Kukla's Korner Hockey
from the St. Petersburg Times,
As then-assistant general manager Jim Clark recalled of the September 2001 game, MacLean had pulled rank and demanded first-round draft choice Pascal Leclaire start in goal instead of a free agent the rest of the staff wanted to see.
“Before we can say a word,” Clark said of the 7-5 loss, “Doug goes by and says, ‘Shut your mouths. If we played the other guy it would have been 10-5.’”
That is MacLean. He gets in the first word, always wants the last, and gives you a few choice ones in between.
“There’s no honeymoon with Doug MacLean,” Clark said. “Every day, you play to win.”
from Erin Nicks of the Ottawa Sun,
We’re heading into that portion of the NHL off-season where the unrestricted free agents left unsigned are beginning to look like wallflowers at a high school dance. Undoubtedly, there weren’t many who thought they’d be in this situation, and likely look at similar players who were signed, only to ask, “Why was he picked and not me?”
The sheer volume of free agents combined with salary cap restrictions means there will be some players left without a bench to sit on by October.
But not all the cases relate back to a player potentially being viewed as undesirable. Some are mulling retirement or overseas options, and others are recuperating from injuries or surgery before making a decision.
from the Columbus Dispatch,
But there is one spot on the ice at which the Blue Jackets are pretty much set in stone, where they might just be as solid as some of the best clubs in the NHL.
With Rick Nash, Fredrik Modin, Jason Chimera and Jody Shelley, the Blue Jackets have a pretty good cast of left wingers.
“I would say the strength of this clubs is our wings, anyway,” coach Ken Hitchcock said. “But our left side has a real good chance to be dynamic….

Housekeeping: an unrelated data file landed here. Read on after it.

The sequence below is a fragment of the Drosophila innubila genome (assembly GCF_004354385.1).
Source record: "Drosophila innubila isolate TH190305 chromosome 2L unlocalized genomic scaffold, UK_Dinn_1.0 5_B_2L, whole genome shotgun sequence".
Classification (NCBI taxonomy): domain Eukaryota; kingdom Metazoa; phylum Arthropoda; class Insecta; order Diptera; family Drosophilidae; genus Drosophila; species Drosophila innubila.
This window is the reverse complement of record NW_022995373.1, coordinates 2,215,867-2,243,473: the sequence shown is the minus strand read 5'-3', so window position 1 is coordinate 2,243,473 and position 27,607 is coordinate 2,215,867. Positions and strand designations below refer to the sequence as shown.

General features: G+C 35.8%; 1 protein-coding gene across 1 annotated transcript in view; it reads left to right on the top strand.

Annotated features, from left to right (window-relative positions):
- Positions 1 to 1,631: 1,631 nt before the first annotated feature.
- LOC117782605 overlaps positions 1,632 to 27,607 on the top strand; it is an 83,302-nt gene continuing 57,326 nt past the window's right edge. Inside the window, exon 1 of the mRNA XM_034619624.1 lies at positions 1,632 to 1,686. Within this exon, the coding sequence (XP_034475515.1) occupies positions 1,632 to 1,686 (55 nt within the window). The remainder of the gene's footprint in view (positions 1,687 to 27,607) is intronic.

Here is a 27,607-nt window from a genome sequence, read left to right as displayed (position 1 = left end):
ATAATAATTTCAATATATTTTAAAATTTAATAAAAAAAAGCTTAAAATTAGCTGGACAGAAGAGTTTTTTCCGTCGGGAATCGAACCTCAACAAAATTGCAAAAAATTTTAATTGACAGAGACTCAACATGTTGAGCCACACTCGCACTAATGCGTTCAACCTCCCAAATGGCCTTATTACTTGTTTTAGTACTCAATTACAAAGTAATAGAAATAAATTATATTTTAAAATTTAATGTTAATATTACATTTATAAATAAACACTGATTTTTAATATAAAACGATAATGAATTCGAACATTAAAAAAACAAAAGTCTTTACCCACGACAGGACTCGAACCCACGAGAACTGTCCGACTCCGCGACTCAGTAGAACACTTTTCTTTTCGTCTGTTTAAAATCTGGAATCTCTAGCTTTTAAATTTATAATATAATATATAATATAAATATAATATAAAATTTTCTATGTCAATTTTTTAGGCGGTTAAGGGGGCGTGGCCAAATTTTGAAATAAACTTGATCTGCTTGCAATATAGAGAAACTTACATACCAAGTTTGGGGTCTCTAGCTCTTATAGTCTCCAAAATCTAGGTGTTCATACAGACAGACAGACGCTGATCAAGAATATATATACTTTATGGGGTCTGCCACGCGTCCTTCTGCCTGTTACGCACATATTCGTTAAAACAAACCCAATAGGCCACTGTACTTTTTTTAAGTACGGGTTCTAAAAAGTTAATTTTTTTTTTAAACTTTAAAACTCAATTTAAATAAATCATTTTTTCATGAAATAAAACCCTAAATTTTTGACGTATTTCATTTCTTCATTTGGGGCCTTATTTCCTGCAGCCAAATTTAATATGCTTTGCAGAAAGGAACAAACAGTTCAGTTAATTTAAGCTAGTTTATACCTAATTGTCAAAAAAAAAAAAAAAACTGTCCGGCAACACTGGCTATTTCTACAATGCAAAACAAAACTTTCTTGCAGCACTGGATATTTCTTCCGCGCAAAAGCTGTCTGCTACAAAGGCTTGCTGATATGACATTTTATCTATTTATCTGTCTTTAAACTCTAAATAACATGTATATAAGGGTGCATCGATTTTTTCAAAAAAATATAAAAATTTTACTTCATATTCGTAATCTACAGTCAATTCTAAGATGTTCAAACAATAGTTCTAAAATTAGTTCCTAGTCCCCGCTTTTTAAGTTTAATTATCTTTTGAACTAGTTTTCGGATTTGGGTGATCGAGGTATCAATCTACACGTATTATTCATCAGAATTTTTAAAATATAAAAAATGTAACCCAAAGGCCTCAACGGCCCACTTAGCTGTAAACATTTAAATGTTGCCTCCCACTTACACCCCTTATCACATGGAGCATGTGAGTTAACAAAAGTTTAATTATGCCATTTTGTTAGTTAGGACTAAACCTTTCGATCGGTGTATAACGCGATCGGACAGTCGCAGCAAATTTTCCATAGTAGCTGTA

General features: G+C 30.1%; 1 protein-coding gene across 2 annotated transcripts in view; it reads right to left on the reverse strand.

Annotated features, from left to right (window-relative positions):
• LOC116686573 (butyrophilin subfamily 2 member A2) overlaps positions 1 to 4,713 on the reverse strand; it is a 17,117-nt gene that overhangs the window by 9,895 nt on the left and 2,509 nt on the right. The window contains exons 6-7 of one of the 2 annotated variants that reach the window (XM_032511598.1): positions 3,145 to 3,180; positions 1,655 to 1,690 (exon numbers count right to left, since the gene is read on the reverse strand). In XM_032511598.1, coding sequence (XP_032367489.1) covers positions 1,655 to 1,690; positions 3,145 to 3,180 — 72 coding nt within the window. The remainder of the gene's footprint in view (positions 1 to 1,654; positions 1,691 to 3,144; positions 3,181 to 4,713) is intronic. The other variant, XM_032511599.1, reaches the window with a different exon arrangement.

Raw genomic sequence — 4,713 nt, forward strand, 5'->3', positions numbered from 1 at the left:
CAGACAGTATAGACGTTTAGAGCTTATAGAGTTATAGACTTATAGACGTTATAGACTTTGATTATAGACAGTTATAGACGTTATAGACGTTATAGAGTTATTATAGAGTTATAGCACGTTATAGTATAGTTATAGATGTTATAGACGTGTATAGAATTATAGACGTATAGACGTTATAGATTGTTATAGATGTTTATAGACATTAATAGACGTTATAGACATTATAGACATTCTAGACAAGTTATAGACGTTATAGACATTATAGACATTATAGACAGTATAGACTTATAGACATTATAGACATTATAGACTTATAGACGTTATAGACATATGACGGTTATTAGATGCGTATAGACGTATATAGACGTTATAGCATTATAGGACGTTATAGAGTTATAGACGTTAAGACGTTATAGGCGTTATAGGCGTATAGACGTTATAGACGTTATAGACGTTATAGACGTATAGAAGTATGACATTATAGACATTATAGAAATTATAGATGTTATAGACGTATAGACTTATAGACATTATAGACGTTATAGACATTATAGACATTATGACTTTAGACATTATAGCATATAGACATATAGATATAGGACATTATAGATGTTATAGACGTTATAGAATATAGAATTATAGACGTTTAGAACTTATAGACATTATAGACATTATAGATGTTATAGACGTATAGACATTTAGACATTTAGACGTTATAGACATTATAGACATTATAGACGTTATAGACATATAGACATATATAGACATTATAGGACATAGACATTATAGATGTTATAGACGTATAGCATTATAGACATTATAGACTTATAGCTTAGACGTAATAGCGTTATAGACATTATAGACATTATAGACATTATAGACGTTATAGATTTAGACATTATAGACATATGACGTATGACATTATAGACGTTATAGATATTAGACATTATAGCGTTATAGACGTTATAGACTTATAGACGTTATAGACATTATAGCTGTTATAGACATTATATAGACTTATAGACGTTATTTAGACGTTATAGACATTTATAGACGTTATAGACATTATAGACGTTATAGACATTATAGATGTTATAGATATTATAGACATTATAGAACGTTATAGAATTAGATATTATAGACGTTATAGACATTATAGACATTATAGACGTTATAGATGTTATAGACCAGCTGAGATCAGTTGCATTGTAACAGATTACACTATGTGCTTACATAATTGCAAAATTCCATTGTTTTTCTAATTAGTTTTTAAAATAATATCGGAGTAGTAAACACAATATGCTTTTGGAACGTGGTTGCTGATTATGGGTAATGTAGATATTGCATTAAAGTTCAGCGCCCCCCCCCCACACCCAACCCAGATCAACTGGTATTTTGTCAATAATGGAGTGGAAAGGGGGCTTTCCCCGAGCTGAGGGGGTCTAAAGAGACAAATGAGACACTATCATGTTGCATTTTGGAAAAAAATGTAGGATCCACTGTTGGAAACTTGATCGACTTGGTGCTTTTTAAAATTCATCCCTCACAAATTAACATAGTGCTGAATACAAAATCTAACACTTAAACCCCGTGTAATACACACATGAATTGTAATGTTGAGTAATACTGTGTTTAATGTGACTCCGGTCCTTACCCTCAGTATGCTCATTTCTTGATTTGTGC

from Vincent M. Mallozzi of the New York Times,
Richter, 40, has been a fan of endurance sports long before a career with the Rangers that began in the 1989 playoffs and ended in November 2002, after he learned that he had fractured his skull.
Richter said he has always had respect and admiration for endurance athletes like Paula Newby-Fraser, an eight-time winner of the Ironman Triathlon, and Lance Armstrong, a seven-time winner of the Tour de France. He ranks Tegla Loroupe, who won consecutive New York City Marathons in the mid-1990s, as one of his favorites.
“I’ve always been into fitness, and so I’ve kept a close eye on all these runners and bikers and swimmers who put their bodies through these amazing training regimens and participate in these incredible races,” Richter said.
from All Things Avs by Adrian Dater,
One thing I said a while ago is that the Avs’ in-game entertainment doesn’t fit their demographic at all. Most people in the stands are either, a) corporate types, mixing business with pleasure in the better seats, b) suburban moms and dads, sometimes with their kids or c) men and women in their mid-20s or early 30s, with a little disposable income.
Why, then, do the decision-makers in the Avs’ game-night entertainment staff act as though the house is full of 17-year-old guys with nose rings and tattoos on their eyelids?
Listen, I grew up loving KISS. I used to have penpals around the country where we’d swap the latest band gossip and bootleg concert tapes. But I didn’t have the cash to go to NHL hockey games all that much. When I did, I didn’t hear KISS on the loudspeakers.
read on and Wings fans, what about the entertainment value at the “Joe”?